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So, where does the hummus come into this story? Well, hummus is pretty much a food group in my world. I’ve made so many variations with so many kinds of legumes, spices, alt seed butters, toppings, and stir-ins, that I could hardly believe I had never tried it with the ingredient that could single-handedly save humanity: caramelized onions. I knew that deep richness of the onions would meld perfectly with the creamy dip, and make the flavour even better. I wasn’t wrong! The only thing that I wanted to improve upon, was the protein content – not because I’m obsessed with protein, but simply because I thought it could be higher. To do that I simply swapped out the traditional chickpeas for white lentils, or urad dal. We not only get more protein from this change-up, but almost double the fiber, with less sodium, less fat, and less sugar. Sweet.

This dip is the perfect, rich compliment to all the crisp and light, early summer veggies popping up. I went to my friend’s farm and picked some seriously beautiful radishes and young carrots, which paired so well with the caramelized onion flavour. I also had some Life-Changing Crackers on hand, which always make dipping more delicious. One thing I changed from the first version to the third, was the onions on top. Instead of blending all of them into the dip, I used about a third of them on top, which allows you to scoop a few tender morsels up with each bite. This delivers even more caramelized onion flavour and texture, which, let us be reminded, is the whole point of this exercise.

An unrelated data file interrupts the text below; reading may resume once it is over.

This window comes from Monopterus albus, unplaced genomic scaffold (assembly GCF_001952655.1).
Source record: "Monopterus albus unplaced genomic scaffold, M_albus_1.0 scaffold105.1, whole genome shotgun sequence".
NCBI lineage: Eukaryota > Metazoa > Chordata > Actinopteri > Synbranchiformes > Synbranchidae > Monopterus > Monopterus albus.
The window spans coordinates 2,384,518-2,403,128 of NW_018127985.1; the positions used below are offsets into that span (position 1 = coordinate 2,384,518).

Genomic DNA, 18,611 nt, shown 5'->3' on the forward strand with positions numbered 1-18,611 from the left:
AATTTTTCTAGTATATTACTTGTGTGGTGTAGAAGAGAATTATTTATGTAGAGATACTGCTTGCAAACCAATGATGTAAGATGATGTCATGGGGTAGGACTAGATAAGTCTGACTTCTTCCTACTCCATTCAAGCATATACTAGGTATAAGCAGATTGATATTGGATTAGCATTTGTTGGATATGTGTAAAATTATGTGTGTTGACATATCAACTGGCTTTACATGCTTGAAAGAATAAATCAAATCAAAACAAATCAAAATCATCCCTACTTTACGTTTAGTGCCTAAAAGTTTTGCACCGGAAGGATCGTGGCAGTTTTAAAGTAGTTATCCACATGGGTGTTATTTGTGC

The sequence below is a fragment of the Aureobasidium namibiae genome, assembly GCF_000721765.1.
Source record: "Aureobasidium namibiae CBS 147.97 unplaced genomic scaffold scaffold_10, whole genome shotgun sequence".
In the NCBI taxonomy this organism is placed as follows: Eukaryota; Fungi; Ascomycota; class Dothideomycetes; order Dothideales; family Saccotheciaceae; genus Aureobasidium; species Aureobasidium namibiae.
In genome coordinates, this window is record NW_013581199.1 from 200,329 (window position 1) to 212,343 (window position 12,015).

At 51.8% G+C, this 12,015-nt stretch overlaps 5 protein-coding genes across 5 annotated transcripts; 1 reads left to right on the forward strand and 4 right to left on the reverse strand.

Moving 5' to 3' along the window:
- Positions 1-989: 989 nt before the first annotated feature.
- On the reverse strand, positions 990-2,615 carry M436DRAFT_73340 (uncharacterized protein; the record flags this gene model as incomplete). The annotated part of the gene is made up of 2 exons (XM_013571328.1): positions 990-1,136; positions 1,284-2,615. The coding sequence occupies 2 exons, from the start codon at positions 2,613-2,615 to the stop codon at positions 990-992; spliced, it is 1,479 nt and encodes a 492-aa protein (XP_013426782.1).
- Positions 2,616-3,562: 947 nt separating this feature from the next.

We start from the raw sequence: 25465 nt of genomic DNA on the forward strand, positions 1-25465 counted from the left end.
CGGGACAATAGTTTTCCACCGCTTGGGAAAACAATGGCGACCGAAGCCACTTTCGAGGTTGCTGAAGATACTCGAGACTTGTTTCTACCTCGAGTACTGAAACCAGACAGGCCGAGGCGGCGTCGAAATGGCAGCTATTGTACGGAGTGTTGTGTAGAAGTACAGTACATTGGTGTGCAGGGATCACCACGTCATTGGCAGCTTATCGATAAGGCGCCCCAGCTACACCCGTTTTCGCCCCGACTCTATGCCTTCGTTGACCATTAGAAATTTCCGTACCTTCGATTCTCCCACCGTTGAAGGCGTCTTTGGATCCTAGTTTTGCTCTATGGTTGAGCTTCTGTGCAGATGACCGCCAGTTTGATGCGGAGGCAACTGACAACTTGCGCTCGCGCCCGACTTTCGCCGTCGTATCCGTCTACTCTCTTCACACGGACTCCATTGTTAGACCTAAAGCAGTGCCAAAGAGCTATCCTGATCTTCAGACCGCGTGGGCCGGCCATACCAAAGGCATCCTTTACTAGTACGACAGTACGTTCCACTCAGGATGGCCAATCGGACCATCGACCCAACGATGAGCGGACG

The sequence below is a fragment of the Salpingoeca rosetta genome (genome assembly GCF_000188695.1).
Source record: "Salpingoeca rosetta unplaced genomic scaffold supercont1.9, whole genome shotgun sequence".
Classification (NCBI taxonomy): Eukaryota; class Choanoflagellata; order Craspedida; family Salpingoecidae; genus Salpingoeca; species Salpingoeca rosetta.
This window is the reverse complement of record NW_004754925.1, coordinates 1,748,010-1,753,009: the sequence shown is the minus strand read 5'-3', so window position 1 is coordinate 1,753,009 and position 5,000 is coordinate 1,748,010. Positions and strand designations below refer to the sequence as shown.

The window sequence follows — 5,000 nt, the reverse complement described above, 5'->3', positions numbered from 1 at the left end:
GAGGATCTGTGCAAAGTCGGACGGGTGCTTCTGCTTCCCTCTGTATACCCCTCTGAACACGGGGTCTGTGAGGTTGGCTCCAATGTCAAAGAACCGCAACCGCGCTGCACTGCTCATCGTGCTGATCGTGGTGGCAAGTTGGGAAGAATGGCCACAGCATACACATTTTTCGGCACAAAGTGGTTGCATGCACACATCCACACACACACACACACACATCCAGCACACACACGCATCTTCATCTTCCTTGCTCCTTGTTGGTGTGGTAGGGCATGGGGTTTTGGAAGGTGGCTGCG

Even though this hummus keeps well for at least five days in the fridge (you can even freeze it!), it is best eaten freshly made at room temperature, since the flavour is at its peak then.

And because you’re wondering, you can find white or ivory lentils at Indian grocers, Middle Eastern markets, or some natural food stores. They are the skinned and split version of urad dal, which is black, so make sure you buy the huskless version! If you can’t find them at all, simply use chickpeas – it will be just as delicious.

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If it’s your first time caramelizing onions and you’re feeling intimidated, here is a stellar step-by-step tutorial from Bon Appétit. It varies ever so slightly from my method, but you’ll get the picture!

Big love and happy hummus,
Sarah B.

Show me your hummus on Instagram: #mnrcaramelizedonionhummus

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Hello dear friends!

There are only a few spots left for our January 2019 Wild Heart High Spirit retreat and we’d love to see you in Bali! 

Join us along with 15 other women to unwind, reconnect, and find the inspiration to ignite you on your health journey. Our thoughtfully-designed program will awaken and nourish your entire being – body, mind, and spirit! This is a true celebration of life, and we get to do it together in paradise! Come see what all the magic is about. 

Much love,
Sarah B, Mikkala and the Golden Circle Retreats team

Sweet Potato Sandwiches

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Sweet potato sandwich - My New Roots

Necessity is the mother of invention, and when you’re missing all of your kitchen equipment, you get creative. We’ve been living out of a single suitcase for some months now, and although I have found a couple of major necessities in the mountain of unpacked moving boxes, I haven’t been able to locate my silicon loaf pan. As someone who makes the Life Changing Loaf of Bread on the reg, it’s been a challenge living without, but a stellar opportunity to come up with bread alternatives that don’t involve a lot of ingredients or special equipment. As I was chopping up some sweet potato for a soup a couple of weeks ago, it dawned on me: what if I cut the sweet potato the other way and turned it into a slice of bread?! It was just crazy enough to work. And it did.